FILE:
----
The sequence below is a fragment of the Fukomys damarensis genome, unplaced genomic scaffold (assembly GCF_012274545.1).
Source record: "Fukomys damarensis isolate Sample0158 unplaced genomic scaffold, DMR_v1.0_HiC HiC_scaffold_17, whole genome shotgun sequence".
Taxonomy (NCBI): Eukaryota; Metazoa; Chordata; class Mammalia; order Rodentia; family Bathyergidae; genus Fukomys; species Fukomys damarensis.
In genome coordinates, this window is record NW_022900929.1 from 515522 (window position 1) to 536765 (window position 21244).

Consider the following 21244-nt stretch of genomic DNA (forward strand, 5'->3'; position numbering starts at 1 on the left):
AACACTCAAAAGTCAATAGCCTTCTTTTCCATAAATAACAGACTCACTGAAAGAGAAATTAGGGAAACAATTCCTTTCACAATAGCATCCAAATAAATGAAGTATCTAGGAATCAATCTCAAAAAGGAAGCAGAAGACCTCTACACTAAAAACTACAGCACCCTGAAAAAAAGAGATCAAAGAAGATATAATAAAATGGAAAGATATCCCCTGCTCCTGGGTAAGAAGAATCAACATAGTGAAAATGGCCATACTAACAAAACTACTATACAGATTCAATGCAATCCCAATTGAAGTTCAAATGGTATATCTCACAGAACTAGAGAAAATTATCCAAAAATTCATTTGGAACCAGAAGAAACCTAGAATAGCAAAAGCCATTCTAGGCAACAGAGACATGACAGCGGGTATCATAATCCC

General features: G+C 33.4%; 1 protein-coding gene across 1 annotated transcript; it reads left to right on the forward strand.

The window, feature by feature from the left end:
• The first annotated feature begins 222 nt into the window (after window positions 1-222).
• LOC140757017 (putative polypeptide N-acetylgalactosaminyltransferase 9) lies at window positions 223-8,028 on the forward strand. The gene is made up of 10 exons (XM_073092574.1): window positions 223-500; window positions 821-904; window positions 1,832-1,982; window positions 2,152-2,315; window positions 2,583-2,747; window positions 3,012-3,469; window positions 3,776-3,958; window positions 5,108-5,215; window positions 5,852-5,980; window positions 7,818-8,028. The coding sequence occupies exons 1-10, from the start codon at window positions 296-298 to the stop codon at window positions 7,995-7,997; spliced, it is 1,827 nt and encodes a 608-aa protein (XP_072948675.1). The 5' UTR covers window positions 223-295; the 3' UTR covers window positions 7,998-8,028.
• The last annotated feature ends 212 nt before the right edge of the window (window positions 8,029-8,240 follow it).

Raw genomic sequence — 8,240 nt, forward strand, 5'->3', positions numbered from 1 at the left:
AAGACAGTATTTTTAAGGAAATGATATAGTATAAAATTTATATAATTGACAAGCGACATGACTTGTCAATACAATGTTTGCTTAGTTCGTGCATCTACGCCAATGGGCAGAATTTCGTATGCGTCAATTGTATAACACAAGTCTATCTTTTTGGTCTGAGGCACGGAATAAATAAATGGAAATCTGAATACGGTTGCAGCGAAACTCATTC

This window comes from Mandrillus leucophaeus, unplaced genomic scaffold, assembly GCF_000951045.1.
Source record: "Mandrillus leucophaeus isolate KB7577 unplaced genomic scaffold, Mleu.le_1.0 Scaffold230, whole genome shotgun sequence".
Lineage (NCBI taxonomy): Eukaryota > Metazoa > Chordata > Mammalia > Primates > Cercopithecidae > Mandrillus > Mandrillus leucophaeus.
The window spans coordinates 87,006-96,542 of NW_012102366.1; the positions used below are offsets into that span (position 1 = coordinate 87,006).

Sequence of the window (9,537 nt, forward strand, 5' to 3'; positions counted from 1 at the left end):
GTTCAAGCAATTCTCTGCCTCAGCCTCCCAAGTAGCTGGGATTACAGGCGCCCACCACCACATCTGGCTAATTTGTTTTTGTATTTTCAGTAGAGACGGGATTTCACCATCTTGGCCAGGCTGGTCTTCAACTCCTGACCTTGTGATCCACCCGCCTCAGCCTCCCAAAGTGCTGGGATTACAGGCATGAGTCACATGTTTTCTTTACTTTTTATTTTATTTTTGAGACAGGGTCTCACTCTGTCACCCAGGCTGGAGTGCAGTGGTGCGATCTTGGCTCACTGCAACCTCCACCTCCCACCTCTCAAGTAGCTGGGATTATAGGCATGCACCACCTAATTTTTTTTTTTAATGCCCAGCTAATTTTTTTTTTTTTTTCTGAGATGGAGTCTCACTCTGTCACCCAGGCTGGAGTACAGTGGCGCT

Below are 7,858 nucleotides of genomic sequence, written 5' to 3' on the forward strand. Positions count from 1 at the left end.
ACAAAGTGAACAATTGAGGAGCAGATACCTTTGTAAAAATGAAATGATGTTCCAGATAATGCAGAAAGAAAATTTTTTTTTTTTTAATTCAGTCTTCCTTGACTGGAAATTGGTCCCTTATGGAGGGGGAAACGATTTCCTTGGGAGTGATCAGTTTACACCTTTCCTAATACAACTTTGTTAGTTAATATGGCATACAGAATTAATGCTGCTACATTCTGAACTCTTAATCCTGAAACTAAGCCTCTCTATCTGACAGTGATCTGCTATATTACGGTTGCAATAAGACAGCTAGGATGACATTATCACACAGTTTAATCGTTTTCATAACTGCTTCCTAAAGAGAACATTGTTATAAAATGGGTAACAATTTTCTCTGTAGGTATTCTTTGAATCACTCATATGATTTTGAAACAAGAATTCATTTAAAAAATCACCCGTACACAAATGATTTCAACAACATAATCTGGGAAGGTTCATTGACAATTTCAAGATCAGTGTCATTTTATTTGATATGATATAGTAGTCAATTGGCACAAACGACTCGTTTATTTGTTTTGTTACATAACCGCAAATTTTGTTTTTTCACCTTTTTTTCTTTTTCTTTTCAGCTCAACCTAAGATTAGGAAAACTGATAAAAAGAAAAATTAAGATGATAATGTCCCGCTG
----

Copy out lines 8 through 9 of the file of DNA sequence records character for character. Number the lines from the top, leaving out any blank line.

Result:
The window, feature by feature from the left end:
• The first annotated feature begins 222 nt into the window (after window positions 1-222).